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Dukes County Regional Housing Authority Hopeful Governor's Plan Won't Abolish It

Doing away with local housing boards and consolidating individual offices into six regional ones is Gov. Patrick's idea for addressing waste and corruption in the public housing system. Do you think that's a good idea?

The Dukes County Regional Housing Authority, one of 240 public housing authorities across Massachusetts, would all but vanish as part of a proposal from Gov. Deval Patrick to streamline public housing management operations.

Yet, David Vigneault, excutive director for the Dukes County Regional Housing Authority, is hopeful the Vineyard's regional housing authority will not be abolished as part of the governor's new plan.

"We are not typical," said Vigneault, "we are already regionalized and we don't have state-aided housing."

Since the island does not have any state subsidized housing units, each of the six towns proportionately pays for salaries and management fees for the housing authority. The state contriubtes no funding toward the office.

"We are politically chartered and locally funded," said Vigneault.

Vigneault added that he understood the impetus of why the Governor wants to consolidate housing authorities, but hoped the state would view some exceptions, for instance, the Dukes County Regional Housing Authority, to the plan.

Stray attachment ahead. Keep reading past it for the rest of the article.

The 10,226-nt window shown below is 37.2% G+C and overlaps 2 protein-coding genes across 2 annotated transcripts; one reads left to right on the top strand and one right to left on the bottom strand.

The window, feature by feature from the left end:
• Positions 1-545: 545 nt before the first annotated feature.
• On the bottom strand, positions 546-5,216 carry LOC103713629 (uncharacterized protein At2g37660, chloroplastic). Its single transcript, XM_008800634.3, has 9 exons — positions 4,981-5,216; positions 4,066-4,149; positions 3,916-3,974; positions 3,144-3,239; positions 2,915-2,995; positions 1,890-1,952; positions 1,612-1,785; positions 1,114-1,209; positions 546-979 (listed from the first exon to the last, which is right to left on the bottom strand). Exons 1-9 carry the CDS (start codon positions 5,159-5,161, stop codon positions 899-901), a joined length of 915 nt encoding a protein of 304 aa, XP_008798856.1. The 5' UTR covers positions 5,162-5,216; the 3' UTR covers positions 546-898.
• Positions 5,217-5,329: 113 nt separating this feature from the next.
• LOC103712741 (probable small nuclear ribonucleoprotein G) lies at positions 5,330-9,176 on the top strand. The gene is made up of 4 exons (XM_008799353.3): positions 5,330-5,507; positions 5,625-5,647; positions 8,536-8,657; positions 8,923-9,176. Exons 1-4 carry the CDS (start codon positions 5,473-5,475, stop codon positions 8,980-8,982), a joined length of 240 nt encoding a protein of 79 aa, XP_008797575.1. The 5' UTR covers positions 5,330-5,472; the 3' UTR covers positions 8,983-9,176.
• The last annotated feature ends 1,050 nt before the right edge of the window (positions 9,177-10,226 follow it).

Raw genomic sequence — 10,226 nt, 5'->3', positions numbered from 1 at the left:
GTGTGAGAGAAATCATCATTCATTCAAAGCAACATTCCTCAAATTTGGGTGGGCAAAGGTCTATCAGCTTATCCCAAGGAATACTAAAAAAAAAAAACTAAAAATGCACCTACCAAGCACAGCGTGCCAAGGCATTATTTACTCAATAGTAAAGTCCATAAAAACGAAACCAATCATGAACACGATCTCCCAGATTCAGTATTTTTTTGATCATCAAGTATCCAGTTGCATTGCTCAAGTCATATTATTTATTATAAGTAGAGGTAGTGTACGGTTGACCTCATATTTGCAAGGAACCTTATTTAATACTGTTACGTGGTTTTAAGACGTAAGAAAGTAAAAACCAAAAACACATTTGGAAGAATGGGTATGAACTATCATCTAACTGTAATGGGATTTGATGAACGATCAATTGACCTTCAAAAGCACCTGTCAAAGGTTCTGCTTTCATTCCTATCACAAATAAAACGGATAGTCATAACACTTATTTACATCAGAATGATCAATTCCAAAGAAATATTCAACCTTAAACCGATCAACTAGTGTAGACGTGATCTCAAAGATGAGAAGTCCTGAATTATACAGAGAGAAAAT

"We're in an exceptional situation," Vigneault said.

The Patrick administration reportedly estimates the consolidation would save more than $10 million a year in salaries and administrative costs.

According to the Boston Globe, while Gov. Patrick's proposal would centralize public housing management into six regional ­offices, a small number of managers and maintenance workers would remain at local housing author­ities.

The consolidation move comes in the wake of troubling corruption scandals uncovered by the Globe, which were partly possible because holding hundreds of separate housing authorities accountable is a management challenge.

Patrick filed his reform legistation Thursday.

What we know so far of the governor's proposal sounds like a move toward more accountable, efficient government.

Yet would it also mean less local say and control over the housing authority on the Vineyard?

Does that matter to you? What could and should change if control is transferred to a larger regional offices, for example Cape Cod and the Islands?

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